Patients and Method

Seventy-seven patients diagnosed with relapsed or refractory HL and 106 patients with high grade NHL were treated with HDS between 1998 and 2006 in three different institutions: University of Campinas, Vera Cruz Hospital and the Boldrini Children's Cancer Center. Data was obtained from the patients' medical records. Eligibility criteria included failure to achieve complete remission (CR) after first-line treatment (non-responsive, NR), relapsed disease even when in CR before mobilization, and adequate psychiatric conditions to participate. All patients or their legal representatives provided written, informed consent before receiving this regimen. Treatment procedures were approved by the Research Ethics Committee of each participating institution, according to the principles of the Helsinki Declaration.


Treatment procedures and definitions

HDS consisted of the sequential administration of HDCY (4 or 7g/m2) and G-CSF (300 µg/day, from day +1 after HDCY), followed by PBPC harvesting when white blood cells increased to > 1.0 x 109/L, with the aim of collecting > 5x106 CD34+ cells/kg. G-CSF was stopped after the last day of apheresis. Patients with an insufficient number of CD34+ cells underwent another collection after etoposide. In some cases where peripheral cells could not be harvested, harvesting was made directly from the bone marrow. After PBPC harvesting, methotrexate (8g/m2) plus vincristine (1.4mg/m2) (only in patients with HL) and etoposide (2g/m2) were administered.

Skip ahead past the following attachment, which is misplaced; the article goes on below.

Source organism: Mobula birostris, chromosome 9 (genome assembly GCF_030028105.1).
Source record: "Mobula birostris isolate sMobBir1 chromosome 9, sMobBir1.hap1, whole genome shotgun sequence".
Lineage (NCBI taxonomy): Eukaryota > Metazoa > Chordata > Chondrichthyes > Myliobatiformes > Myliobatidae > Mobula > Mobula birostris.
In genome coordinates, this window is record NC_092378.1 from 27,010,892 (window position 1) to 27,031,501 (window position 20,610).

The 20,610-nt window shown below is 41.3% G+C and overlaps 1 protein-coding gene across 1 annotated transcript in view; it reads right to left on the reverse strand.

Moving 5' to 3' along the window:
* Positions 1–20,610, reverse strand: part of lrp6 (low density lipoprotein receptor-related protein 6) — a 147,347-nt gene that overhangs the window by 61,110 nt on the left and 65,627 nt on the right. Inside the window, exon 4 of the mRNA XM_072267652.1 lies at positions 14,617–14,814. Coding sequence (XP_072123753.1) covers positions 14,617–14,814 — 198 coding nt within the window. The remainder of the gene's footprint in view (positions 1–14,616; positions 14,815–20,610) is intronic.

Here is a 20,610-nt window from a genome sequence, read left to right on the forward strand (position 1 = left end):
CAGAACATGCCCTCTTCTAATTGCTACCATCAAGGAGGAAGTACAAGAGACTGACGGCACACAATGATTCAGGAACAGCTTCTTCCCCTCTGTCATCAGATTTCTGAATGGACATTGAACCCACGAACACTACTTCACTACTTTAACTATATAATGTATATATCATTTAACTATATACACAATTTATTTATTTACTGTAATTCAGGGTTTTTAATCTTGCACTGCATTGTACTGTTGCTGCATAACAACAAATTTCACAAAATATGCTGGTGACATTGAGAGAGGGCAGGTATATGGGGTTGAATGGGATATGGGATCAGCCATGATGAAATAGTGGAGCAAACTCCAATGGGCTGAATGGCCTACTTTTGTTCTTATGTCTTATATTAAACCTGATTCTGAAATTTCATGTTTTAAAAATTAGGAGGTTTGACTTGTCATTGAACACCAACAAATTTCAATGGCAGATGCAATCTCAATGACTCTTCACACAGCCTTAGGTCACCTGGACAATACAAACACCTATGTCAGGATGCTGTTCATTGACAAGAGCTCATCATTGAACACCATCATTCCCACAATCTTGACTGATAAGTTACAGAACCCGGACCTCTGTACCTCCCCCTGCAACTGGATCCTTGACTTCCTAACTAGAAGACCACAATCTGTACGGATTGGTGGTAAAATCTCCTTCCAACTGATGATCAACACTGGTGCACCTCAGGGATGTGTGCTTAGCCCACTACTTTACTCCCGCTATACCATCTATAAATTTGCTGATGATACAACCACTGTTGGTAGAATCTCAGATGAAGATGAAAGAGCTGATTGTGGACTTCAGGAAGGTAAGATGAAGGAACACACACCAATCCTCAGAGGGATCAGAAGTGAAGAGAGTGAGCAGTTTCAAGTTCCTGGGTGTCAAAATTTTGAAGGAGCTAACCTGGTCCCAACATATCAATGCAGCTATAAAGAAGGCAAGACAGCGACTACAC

Disease status was assessed preferably before HDCY, before ASCT, after ASCT and throughout the long-term follow-up (every three months in the first year, every six months in the second year and annually thereafter).


Data collection and statistical analysis

Analysis was based on data available in February 2009. OS was calculated from HDCY date until the date of death or last follow-up. DFS included only patients who achieved CR and was calculated from the date of CR assessment until the date of relapse, last follow-up or death. PFS included all patients and was calculated from HDCY date until the date of progression, relapse, last follow-up or death due to any cause. Actuarial curves of OS, DFS and PFS were analyzed using the Kaplan-Meier method and compared by the log-rank test. Multivariate predictors of outcome (OS, DFS and PFS) were assessed by Cox regression analysis, using the forward stepwise Wald test (P< 0.05).



Hodgkin's Lymphoma

Patients' characteristics